childbirth, cultural competence, Tonga, voices of women


Purpose: The purpose of this ethnographic study was to describe the meaning of childbirth for Tongan women.

Study Design and Methods: In this qualitative descriptive study, 38 Tongan women, 18 from Tonga and 20 from the United States, who had given birth in the past year were invited to share their perceptions of childbirth. Themes were generated collaboratively by the research team.

Findings: The overarching theme was honoring motherhood; other themes include using strength to facilitate an unmedicated vaginal birth, describing the spiritual dimensions of birth, adhering to cultural practices associated with childbearing, and the influence of the concept of respect on childbearing.

Implications for Clinical Practice: Understanding the value Tongan women and their families place on motherhood can help nurses to give culturally sensitive nursing care. Tongan beliefs and cultural practices should be respected. Nurses should assess women's personal preferences for their care and advocate for them as needed. Sensitivity to stoicism is important, especially on pain control and patient education. Nurses should be aware of Tongan values regarding modesty and respect, and provide an appropriate care environment. A culturally competent nurse understands the importance of sociocultural influences on women's health beliefs and behaviors and generates appropriate interventions.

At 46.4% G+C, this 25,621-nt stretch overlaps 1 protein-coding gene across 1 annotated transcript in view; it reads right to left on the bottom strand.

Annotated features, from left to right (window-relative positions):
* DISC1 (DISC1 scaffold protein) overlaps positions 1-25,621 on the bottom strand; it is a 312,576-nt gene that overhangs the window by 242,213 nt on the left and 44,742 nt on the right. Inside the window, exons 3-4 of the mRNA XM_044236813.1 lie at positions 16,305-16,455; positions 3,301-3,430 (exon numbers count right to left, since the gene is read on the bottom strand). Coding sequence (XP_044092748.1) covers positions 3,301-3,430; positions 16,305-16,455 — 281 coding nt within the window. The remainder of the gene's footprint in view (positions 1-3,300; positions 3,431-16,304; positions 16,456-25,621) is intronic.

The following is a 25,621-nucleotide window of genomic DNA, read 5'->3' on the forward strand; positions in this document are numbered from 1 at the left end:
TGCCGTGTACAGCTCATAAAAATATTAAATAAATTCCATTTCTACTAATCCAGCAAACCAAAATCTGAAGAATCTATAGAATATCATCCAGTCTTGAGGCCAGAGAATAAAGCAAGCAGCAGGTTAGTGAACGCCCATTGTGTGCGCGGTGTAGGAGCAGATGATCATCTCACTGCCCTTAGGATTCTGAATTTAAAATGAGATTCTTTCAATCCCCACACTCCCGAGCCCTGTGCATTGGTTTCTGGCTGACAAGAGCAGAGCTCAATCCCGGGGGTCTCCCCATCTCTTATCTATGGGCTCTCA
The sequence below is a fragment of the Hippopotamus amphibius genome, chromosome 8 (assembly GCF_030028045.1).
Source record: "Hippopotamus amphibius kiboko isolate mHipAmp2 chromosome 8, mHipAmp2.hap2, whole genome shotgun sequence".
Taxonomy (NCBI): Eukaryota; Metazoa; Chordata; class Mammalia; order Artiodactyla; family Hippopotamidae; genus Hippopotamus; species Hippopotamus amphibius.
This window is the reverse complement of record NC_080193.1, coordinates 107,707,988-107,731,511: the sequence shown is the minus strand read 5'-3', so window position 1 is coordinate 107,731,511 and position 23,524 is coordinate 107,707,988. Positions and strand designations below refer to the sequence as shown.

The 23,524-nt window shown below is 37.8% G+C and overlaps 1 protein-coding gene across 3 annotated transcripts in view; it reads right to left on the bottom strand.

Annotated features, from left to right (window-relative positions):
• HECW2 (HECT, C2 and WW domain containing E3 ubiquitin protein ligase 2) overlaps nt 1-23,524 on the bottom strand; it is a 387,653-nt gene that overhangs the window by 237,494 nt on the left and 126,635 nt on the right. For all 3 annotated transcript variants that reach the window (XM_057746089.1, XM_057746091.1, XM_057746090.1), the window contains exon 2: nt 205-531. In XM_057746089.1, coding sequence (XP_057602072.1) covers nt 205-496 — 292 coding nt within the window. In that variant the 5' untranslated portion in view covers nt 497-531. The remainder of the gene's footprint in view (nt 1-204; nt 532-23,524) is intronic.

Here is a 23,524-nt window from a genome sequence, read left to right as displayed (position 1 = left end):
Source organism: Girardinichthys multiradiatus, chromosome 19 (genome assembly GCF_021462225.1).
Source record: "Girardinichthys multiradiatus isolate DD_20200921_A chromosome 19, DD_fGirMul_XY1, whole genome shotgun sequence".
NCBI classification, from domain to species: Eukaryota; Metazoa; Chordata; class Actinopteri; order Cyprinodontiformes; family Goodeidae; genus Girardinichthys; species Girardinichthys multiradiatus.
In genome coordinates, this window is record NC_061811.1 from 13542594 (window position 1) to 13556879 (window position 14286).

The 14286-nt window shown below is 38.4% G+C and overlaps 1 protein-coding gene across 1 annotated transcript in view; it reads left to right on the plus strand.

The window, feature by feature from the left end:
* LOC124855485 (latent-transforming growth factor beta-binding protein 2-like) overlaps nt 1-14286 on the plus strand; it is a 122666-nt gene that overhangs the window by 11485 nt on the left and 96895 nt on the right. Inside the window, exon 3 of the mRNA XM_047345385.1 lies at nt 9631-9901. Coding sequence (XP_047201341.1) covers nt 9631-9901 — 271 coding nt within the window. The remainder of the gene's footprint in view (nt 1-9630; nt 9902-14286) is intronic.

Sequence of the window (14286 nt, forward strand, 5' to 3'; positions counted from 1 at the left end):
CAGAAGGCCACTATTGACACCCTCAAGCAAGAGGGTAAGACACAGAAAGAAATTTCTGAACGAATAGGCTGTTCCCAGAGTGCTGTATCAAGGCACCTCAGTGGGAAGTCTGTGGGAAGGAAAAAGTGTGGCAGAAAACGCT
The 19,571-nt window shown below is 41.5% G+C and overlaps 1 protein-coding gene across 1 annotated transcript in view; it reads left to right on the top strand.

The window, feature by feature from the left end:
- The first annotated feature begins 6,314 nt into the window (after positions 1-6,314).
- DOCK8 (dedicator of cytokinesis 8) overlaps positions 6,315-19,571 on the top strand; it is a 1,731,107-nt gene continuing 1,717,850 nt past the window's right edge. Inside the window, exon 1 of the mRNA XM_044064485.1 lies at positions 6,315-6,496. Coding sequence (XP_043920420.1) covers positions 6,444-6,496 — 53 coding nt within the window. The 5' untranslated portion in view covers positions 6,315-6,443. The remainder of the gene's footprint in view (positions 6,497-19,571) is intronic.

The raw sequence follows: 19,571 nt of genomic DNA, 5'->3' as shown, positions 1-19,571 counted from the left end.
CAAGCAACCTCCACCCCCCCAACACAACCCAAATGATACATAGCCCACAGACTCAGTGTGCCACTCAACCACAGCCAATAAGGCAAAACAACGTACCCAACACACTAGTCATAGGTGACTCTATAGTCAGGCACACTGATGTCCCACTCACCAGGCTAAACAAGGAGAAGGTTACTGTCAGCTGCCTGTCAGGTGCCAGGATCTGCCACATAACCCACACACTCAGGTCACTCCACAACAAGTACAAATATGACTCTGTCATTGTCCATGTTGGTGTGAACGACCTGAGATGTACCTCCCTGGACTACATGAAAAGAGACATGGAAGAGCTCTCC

Original Publication Citation

Reed, S., Callister, L.C., Kavaefiafi, A., Corbett, C. & Edmunds, D. (2017). Honoring motherhood the meaning of childbirth for Tongan women. MCN: The American Journal of Maternal Child Nursing, 42(3), 146-152.

Document Type

Peer-Reviewed Article

Publication Date


Permanent URL


The American Journal of Maternal Child Nursing





University Standing at Time of Publication

Full Professor